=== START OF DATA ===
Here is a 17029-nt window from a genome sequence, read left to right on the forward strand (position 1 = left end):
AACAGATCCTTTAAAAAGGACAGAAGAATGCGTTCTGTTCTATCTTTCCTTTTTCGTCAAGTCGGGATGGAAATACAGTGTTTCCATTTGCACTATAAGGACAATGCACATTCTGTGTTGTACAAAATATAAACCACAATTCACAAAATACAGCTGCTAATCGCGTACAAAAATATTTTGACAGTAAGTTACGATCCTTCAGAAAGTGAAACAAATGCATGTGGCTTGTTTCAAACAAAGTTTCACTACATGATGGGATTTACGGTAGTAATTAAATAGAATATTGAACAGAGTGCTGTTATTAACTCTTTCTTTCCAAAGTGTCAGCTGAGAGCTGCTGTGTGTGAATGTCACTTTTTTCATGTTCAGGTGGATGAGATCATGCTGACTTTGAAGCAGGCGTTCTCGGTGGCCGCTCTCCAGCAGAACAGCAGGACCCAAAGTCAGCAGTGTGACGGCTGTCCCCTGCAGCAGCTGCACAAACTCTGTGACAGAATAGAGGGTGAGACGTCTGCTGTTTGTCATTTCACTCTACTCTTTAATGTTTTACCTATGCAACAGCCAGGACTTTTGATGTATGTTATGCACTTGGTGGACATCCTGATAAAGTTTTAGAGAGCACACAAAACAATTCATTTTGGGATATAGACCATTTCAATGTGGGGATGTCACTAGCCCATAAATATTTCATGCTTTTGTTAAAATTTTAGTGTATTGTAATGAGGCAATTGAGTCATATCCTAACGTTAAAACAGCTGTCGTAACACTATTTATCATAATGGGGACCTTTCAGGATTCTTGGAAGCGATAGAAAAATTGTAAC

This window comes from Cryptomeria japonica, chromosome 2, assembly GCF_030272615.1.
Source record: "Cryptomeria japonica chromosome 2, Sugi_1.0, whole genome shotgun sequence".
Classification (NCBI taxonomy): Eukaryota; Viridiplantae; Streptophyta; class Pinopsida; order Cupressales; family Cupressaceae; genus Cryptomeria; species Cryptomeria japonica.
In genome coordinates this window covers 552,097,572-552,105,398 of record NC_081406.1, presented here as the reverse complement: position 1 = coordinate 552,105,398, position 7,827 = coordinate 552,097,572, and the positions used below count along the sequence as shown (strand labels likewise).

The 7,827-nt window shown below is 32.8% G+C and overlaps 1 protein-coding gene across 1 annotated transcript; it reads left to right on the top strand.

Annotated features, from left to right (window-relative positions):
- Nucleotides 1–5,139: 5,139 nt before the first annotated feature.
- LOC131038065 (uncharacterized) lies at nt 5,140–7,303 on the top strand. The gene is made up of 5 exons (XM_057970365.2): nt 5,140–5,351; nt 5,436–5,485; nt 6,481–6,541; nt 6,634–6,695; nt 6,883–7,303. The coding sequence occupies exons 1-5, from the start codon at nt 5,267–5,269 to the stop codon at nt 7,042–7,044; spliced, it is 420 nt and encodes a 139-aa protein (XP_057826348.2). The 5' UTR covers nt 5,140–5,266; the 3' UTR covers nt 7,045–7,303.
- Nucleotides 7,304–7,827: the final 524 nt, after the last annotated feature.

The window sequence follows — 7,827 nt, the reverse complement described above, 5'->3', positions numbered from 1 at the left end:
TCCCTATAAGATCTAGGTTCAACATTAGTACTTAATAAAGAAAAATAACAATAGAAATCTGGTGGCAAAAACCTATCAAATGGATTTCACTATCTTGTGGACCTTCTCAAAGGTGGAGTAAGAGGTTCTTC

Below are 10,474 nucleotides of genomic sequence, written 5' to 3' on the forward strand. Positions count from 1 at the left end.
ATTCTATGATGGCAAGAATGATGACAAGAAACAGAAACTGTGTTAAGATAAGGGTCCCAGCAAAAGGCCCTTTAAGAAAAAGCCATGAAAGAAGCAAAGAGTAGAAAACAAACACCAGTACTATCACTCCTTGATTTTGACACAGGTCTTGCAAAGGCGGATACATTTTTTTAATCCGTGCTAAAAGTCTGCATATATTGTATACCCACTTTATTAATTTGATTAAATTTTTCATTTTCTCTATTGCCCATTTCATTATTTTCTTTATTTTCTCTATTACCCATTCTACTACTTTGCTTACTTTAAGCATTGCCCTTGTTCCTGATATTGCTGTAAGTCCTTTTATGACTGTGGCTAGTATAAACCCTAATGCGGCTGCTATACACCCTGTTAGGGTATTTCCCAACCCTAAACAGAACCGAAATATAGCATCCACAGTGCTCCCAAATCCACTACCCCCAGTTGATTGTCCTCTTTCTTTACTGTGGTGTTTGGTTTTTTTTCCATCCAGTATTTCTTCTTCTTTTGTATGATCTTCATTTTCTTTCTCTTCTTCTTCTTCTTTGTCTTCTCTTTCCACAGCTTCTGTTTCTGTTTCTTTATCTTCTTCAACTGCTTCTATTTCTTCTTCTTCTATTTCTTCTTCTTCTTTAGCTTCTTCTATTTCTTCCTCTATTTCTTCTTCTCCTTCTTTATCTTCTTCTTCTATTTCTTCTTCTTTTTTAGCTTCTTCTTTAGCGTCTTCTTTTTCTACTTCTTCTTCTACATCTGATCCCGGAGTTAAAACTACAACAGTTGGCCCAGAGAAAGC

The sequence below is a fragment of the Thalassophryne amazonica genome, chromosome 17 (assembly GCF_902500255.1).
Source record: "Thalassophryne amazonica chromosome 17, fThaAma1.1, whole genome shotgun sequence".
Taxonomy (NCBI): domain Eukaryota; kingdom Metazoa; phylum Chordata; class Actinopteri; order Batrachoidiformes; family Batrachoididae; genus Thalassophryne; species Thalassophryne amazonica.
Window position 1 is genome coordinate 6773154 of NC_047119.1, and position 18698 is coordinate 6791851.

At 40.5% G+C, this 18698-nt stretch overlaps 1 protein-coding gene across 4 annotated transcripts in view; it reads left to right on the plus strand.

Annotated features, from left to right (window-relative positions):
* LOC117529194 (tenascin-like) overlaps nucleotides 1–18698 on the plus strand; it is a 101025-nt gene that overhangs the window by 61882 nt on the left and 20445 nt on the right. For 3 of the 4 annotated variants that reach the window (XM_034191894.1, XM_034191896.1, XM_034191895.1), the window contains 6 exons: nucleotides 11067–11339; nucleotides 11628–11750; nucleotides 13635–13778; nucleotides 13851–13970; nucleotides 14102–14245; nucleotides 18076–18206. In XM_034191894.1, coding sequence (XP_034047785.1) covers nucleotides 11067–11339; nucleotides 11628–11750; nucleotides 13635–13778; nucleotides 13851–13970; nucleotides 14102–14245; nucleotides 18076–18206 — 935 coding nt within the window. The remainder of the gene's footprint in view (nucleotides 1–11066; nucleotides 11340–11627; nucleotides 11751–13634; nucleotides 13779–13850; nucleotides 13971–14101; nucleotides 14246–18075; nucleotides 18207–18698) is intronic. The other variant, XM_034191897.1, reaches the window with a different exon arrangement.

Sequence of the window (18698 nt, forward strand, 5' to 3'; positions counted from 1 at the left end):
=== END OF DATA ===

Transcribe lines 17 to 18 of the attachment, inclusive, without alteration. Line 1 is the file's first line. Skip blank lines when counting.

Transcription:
Source record: "Thalassophryne amazonica chromosome 17, fThaAma1.1, whole genome shotgun sequence".
Taxonomy (NCBI): domain Eukaryota; kingdom Metazoa; phylum Chordata; class Actinopteri; order Batrachoidiformes; family Batrachoididae; genus Thalassophryne; species Thalassophryne amazonica.